Special Report Your Job

Job recovery may be on the way

After a couple of surprising reports, economists say the market may be heading toward a turnaround.

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By Jessica Dickler, CNNMoney.com staff writer

NEW YORK (CNNMoney.com) -- In the midst of a recession, massive job loss announcements have become commonplace. But after some reports Wednesday, economists are starting to talk about a job market recovery.

Since the recession began in December 2007, the economy has shed about 5 million jobs, according to government data. Economists expect the Labor Department's report to show that the economy lost another 620,000 jobs in April when it is released Friday.

The unemployment rate is predicted to rise to 8.9% from 8.5%, which would be the highest since September 1983.

But there's a chance the numbers may not be so bleak.

Outplacement firm Challenger, Gray & Christmas Inc. reported Wednesday that the number of layoffs announced in April fell for the third straight month

And payroll-processing firm Automatic Data Processing said private-sector employment decreased by 491,000 in April, a 31% improvement from the revised 708,000 drop in March. Economists surveyed by Briefing.com had expected a loss of 643,000 jobs last month.

In a conference call with reporters, ADP spokesman Joel Prakken said the better-than-expected report bodes well for Friday's government number.

Economists share that sentiment. Along with other recent indicators, "this sharp turn of the ADP hints of a recovery," according to Robert Brusca, chief economist at Fact and Opinion Economics.

Brusca says once the economy begins to pick up later this year, jobs will bounce back quickly.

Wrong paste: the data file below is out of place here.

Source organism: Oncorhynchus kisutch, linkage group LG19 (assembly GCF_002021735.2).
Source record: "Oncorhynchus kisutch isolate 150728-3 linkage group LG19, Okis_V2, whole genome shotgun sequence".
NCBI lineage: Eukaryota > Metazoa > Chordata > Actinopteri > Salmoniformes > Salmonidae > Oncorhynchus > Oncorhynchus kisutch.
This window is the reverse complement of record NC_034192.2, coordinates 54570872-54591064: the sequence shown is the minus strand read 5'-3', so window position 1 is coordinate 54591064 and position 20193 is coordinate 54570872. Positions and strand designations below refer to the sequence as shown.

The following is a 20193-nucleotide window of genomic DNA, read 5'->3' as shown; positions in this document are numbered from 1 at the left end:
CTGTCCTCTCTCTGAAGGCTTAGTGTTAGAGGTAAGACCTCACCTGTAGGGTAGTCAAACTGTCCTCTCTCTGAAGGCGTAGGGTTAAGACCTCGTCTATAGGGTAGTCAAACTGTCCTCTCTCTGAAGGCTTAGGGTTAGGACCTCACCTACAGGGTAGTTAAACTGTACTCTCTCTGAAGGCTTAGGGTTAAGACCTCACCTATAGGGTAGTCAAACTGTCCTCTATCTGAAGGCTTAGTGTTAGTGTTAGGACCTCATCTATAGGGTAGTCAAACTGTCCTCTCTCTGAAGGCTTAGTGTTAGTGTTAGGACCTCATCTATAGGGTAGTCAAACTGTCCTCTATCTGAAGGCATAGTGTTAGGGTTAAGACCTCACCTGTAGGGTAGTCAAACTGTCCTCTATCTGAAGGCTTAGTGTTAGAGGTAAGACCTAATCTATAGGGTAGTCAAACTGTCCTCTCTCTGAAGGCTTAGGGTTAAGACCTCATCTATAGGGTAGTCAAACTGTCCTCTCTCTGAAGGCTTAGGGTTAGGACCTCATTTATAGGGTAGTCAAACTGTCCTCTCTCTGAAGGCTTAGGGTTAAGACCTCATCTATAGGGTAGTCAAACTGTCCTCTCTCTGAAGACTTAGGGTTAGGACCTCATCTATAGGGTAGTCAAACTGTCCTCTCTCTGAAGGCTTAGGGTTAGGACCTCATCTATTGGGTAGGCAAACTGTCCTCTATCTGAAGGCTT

"The low point in employment generally comes one or two months into the recovery, there isn't much lag time." he said. Now, "we are laying the ground work for a good snap back in the economy."

Not so fast: Other economists agree that job losses may be more moderate going forward, but say a speedy recovery is unlikely this year.

Gad Levanon, senior economist at The Conference Board, says that although there have been some positive signs indicating a recovery in the job market, the real turning point is still a ways away.

In a recovery, employment is often a lagging indicator, he explained, because employers will wait until they feel certain the recession is over before they start hiring workers again. Once the economy improves, it could take another 3 to 6 months before employment picks up, Levanon said.

Weak consumer spending and a higher savings rate could further slow the engine for growth, he added.

But a speedy rebound in employer confidence is not out of the question.

"There has been a real sea change in the leading indicators over the last few months, which now gives us very objective reasons to be hopeful that the recession will be drawing to a close," said Lakshman Achuthan, managing director of Economic Cycle Research Institute.

While Achuthan predicts the pace of job losses should moderate through the end of the summer, he says the nation will lose well over an additional million jobs before this recession ends.

"It's great news that the end of the recession is in sight," he said, but "let's be clear, the pain is not over." To top of page

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